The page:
For HD quality video you need 4 MHz bandwidth or higher, which will bring the transmitting frequency into the GHz to reliably encode/modulate this. Furthermore you need to know the power output of the transmitter and the noise-floor // SINAD of the receiver.

The following is just an example calculation, as details of such are not actually available, suppose the following:

  • Receiver Noise Floor = -114 dBm
  • Receiver SINAD = 12 dB
  • Receiver Antenna Gain = 30 dBi (a modest 1-2 meter dia dish)
  • Transmitting Frequency = 2200 MHz
  • Transmitter Power Output = 10 W (40 dBm)
  • Transmitting Antenna Gain = 0 dBi (a very modest and small antenna)

And with that, lets assume a 3000 km distance, we can now plug this into the formula:

PL = 20log(3000) + 20log(2200) - 30 - 0

PL = 106 dB

Back to the receiver, in order to receive a proper signal the signal need to be more than -114 (dBm) + 12 (dB SINAD) = -102 dBm or better.

So now we have:

Power Out - path loss = -102 dBm (or better)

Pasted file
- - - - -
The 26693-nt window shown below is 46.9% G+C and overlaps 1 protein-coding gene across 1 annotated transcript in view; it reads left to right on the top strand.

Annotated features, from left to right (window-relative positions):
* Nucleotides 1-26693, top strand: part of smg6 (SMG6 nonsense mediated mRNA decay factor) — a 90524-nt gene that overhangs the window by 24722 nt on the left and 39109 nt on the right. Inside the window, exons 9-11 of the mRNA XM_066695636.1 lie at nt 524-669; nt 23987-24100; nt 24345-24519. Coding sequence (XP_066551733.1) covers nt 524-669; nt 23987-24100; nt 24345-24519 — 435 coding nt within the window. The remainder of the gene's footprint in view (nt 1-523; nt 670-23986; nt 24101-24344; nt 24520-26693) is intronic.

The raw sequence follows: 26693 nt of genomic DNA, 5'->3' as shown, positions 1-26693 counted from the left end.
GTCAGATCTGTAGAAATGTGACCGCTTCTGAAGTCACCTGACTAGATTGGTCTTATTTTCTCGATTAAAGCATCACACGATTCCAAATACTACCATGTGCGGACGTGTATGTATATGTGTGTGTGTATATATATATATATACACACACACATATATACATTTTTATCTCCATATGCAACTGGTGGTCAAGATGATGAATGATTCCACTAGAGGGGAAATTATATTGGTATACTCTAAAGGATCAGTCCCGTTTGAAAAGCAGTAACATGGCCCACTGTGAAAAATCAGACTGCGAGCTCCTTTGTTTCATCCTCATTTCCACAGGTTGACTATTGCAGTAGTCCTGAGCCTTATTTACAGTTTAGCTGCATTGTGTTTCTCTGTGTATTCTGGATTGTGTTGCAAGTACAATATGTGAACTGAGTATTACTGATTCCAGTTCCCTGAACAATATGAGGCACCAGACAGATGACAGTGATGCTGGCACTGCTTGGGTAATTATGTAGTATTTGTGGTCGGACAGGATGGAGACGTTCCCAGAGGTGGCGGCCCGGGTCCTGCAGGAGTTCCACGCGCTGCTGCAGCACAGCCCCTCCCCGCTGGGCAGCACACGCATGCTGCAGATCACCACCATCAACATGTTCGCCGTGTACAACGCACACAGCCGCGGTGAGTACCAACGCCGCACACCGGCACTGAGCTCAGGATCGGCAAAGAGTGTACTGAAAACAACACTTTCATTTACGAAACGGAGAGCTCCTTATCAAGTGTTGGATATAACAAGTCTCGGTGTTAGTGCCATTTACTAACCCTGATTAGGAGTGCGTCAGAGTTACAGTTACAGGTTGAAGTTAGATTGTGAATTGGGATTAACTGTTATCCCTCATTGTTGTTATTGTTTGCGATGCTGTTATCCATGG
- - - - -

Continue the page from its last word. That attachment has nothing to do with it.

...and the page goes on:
40 (dBm) - 106 = -66 dBm

This would mean that with a very simple 0 dBi gain antenna on the transmitter side, and all other theorectically sample values, it would be possible to transmit a reliable signal.

However, this calculation does not take into account atmospheric interference or space interference. It also does not take into account the directivity of the transmitting antenna.

The practice is that there are much more to be taken into account and the values here presented may not be representing anything near the actual design of the transmitters on board of the Roadster.

Is there a simple antenna mounted on the Tesla strong enough to achieve the transmission over the large distance (for the first 4 hours)?

probably/yes, practically there are probably more than one antenna to overcome limitations of directivity and rotation of the object.

But it is more than just reliably sending and receiving the signal. The biggest hurdle you may have is with the encoding, and ensure your protocol actually allows for such distances with, undoubtedly needed, error correction built in. At HD video rates, there are lots of bits (pun intended) which can go wrong. Long distance comms and telemetry would normally choose a much smaller bandwidth, and a more sensible protocol such as PCM, PSK, (Q)BPSK, and similar.

  • $\begingroup$ Thanks for the answer, but I was referring to the HD video stream of the Tesla in front of the earth (and thousands of miles away). Is there a simple antenna mounted on the Tesla strong enough to achieve the transmission over the large distance (for the first 4 hours)? $\endgroup$
    – Alex
    Feb 8, 2018 at 10:26
  • $\begingroup$ @Alex answer updated $\endgroup$ Feb 8, 2018 at 11:58